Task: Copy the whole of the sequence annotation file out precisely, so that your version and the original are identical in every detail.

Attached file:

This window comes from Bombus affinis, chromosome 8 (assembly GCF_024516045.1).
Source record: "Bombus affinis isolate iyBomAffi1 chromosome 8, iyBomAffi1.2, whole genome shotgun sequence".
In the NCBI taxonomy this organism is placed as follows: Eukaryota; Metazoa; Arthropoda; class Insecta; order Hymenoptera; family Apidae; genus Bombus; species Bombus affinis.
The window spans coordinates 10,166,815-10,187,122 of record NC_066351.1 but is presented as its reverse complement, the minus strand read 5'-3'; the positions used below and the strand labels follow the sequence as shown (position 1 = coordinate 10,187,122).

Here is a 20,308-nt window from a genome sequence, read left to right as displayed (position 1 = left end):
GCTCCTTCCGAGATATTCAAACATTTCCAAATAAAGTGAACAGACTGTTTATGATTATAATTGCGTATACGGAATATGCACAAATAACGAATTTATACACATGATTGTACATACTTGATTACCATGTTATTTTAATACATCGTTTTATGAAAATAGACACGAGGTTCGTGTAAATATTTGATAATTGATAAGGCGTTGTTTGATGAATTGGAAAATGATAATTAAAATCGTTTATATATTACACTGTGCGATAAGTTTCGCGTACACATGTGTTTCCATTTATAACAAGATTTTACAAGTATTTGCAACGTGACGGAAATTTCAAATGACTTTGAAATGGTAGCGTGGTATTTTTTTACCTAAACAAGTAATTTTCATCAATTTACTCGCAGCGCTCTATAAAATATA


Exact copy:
This window comes from Bombus affinis, chromosome 8 (assembly GCF_024516045.1).
Source record: "Bombus affinis isolate iyBomAffi1 chromosome 8, iyBomAffi1.2, whole genome shotgun sequence".
In the NCBI taxonomy this organism is placed as follows: Eukaryota; Metazoa; Arthropoda; class Insecta; order Hymenoptera; family Apidae; genus Bombus; species Bombus affinis.
The window spans coordinates 10,166,815-10,187,122 of record NC_066351.1 but is presented as its reverse complement, the minus strand read 5'-3'; the positions used below and the strand labels follow the sequence as shown (position 1 = coordinate 10,187,122).

Here is a 20,308-nt window from a genome sequence, read left to right as displayed (position 1 = left end):
GCTCCTTCCGAGATATTCAAACATTTCCAAATAAAGTGAACAGACTGTTTATGATTATAATTGCGTATACGGAATATGCACAAATAACGAATTTATACACATGATTGTACATACTTGATTACCATGTTATTTTAATACATCGTTTTATGAAAATAGACACGAGGTTCGTGTAAATATTTGATAATTGATAAGGCGTTGTTTGATGAATTGGAAAATGATAATTAAAATCGTTTATATATTACACTGTGCGATAAGTTTCGCGTACACATGTGTTTCCATTTATAACAAGATTTTACAAGTATTTGCAACGTGACGGAAATTTCAAATGACTTTGAAATGGTAGCGTGGTATTTTTTTACCTAAACAAGTAATTTTCATCAATTTACTCGCAGCGCTCTATAAAATATA